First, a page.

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Why the key of Eb?

Discussion in 'Miscellaneous [BG]' started by DLM, Jul 6, 2004.


  1. DLM

    DLM

    May 25, 2004
    California
    Recently, I've been playing a lot of gospel tunes that are written in the key of Eb. As a bass player, you know what a bummer it is to not be able to strike a low Eb if you have a 4 string. I've heard two reasons why songs are written in this key: 1) Easier for the keyboardist to play in; 2) Horn/brass sections are tuned to this key.

    My wife has her Master's in Piano and doesn't think it's necessarily any easier to play in Eb vs. E.

    Any thoughts on why songs would be written in Eb and not E?
     
  2. chris4001asat

    chris4001asat

    Dec 16, 2002
    Toledo, Ohio
    Warehouse Manager : Reverend Guitars
    I do know horns love Eb. I have to bring an extra bass to each gig just for two stinking tunes. Crossfire and Midnight Hour. I need that low Eb for those two.
     
  3. LoJoe

    LoJoe

    Sep 5, 2002
    Concord, NC USA.
    I'd always heard it was to favor the horns also, but our sax player said it made no difference to him. Before I switched to a 5 string, I installed a Hipshot drop D tuner on my 4 string so that I could have the low D and Eb whenever needed for church gigs. I ended up using it so much I just switched to a 5.
     
  4. Benjamin Strange

    Benjamin Strange Commercial User

    Dec 25, 2002
    New Orleans, LA
    Owner / Tech: Strange Guitarworks
    I would say that it was to keep it in a range most of the congregation can sing.
     
  5. Matt Till

    Matt Till

    Jun 1, 2002
    Edinboro, PA

    All of SRVs tunes (I think, if not almost all of them), he downtunes half a step down.
     
  6. seanm

    seanm I'd kill for a Nobel Peace Prize! Supporting Member

    Feb 19, 2004
    Ottawa, Canada
    If I remember properly, Eb would be C for the alto sax and F for the tenor. Both very easy keys to play in. However, E would be F# for the tenor. 6 sharps! :eek:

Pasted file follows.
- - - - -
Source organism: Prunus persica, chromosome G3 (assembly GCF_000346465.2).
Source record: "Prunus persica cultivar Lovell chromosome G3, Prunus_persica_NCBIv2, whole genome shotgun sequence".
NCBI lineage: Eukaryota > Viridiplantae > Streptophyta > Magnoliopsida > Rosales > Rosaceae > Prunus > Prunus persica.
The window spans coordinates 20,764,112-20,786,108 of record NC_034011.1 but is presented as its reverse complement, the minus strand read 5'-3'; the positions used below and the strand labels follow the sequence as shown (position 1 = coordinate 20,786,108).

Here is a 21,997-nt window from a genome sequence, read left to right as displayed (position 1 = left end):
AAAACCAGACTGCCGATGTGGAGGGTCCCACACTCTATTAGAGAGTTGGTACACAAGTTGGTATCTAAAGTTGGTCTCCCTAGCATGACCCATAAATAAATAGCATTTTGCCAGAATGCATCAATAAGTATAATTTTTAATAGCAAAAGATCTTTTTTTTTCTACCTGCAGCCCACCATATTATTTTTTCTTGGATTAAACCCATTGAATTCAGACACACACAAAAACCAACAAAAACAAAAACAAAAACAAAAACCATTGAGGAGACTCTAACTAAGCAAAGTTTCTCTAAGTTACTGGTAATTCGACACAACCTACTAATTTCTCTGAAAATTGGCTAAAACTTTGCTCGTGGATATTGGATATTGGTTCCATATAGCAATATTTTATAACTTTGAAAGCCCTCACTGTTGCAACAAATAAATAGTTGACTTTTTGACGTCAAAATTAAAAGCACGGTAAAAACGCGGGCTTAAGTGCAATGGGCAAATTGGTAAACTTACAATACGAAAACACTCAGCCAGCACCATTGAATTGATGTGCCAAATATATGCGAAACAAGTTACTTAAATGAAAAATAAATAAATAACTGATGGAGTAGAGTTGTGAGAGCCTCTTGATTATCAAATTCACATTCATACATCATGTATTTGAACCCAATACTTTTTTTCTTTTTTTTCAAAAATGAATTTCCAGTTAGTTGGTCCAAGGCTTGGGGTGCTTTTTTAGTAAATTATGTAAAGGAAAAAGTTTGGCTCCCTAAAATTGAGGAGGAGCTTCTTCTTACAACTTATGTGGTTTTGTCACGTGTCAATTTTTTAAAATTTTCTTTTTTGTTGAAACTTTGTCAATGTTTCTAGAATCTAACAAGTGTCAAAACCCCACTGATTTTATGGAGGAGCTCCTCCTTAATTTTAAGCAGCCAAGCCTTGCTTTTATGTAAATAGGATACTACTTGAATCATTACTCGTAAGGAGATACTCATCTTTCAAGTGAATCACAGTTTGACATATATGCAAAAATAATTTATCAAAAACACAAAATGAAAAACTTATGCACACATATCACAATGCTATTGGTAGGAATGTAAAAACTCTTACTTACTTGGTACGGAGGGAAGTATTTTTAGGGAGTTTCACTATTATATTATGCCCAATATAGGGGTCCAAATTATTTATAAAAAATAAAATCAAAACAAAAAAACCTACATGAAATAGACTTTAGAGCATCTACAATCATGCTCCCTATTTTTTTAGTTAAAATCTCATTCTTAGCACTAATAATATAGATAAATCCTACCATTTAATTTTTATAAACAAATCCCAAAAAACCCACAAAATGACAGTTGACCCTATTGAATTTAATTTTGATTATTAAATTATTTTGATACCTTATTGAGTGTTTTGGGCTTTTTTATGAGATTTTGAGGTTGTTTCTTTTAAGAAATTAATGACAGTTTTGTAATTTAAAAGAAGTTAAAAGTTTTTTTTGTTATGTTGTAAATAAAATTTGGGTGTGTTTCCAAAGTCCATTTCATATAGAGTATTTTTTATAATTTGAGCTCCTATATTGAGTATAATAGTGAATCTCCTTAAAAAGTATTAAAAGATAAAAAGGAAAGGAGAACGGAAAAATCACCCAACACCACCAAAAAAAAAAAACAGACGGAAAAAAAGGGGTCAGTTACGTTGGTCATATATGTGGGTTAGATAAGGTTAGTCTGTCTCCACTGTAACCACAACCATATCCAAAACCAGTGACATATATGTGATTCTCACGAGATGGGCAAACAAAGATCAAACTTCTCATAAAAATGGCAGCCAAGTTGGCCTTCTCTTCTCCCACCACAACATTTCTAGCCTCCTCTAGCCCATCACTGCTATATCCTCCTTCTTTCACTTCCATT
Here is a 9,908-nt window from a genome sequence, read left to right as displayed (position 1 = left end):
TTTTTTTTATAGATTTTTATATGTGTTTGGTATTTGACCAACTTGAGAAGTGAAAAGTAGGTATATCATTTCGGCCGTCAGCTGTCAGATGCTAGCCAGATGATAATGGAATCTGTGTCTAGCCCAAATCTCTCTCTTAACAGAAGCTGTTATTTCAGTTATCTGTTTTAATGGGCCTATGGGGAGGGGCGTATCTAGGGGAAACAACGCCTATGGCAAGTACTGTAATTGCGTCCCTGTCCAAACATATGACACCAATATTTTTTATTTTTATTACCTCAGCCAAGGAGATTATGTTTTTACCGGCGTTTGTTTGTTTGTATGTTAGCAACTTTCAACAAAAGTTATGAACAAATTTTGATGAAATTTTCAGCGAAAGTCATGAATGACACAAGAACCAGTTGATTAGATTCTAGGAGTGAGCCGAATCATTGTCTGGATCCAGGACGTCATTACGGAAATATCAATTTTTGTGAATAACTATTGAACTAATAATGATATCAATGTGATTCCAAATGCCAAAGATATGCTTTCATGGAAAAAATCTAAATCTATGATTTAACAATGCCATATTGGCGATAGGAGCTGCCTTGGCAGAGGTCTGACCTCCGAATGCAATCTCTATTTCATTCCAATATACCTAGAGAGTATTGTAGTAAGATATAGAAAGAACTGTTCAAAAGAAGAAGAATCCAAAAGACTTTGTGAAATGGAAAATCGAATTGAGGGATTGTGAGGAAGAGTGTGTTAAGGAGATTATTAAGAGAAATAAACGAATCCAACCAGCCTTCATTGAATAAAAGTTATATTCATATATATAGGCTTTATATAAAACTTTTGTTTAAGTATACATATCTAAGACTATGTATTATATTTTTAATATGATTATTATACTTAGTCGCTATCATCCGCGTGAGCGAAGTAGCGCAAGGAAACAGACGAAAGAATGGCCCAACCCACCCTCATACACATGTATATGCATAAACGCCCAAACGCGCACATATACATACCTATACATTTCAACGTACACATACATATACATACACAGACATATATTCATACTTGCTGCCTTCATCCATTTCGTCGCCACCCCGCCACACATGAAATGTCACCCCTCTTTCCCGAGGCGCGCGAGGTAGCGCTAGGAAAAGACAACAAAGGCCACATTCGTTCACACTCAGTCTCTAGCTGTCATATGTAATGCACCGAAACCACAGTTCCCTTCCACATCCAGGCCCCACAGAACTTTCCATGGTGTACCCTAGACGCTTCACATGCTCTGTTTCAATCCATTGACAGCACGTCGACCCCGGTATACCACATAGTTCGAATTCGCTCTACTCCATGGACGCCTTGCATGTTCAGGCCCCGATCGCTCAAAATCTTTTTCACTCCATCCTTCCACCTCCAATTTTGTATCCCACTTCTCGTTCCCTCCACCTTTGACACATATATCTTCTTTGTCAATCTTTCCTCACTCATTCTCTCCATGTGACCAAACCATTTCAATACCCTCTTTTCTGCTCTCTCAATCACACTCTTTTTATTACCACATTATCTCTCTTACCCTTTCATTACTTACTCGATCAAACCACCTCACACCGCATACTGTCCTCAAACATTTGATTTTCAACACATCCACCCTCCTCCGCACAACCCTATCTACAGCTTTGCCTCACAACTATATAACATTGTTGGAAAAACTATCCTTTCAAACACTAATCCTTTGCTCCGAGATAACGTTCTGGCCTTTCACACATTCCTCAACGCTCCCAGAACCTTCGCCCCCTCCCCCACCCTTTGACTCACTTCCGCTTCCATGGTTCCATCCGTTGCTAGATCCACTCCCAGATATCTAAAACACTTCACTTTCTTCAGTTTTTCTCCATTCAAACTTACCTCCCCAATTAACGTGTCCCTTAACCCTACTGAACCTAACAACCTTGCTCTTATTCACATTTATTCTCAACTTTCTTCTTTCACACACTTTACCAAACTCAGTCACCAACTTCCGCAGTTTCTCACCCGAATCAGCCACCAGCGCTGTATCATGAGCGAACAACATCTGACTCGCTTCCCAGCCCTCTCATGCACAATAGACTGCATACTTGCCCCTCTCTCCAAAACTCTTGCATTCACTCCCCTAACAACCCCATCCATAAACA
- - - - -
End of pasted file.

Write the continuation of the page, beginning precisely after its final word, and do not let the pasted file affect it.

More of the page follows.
7. bill h

    bill h

    Aug 31, 2002
    small town MN
    mostly for the singer
     
  8. Kavorka

    Kavorka

    Mar 28, 2002
    Austin, Texas
    Me too. A lot of songs without horns are in Eb and its usually to stay within the range of the singer.
     
  9. PunkerTrav

    PunkerTrav

    Jul 18, 2001
    Canada & USA
    Trumpets would also be in F, and any 'bones would be in Eb. The whole horn section would be in an easy key.

    Which leaves the bass player, having to bring an extra bass tuned down a half step. :mad:

    The sacrifices we make...
    Travis ;)
     
  10. Corwin81

    Corwin81

    Mar 18, 2003
    Ames, IA
    Live tunes to Eb for Ed Kowalczyk's voice.
     
  11. This is exactly the reason I prefer five strings. Not to do anything extra funky, but just to give myself more versatility without having to tune down.

    Most KISS songs are in Eb too and my band is doing a KISS show for halloween. Every practice, I listen to my guitar players tuning down and think to myself how glad I am that I don't have to muck with that.
     
  12. Bruce Lindfield

    Bruce Lindfield Unprofessional TalkBass Contributor Gold Supporting Member

    It'd definitely a horn thing - I play in a band with 5 horns and also do a lot of Jazz workshops/jams - Eb is a very popular key with them - but I only have 5-string basses, so it's no problem for me either.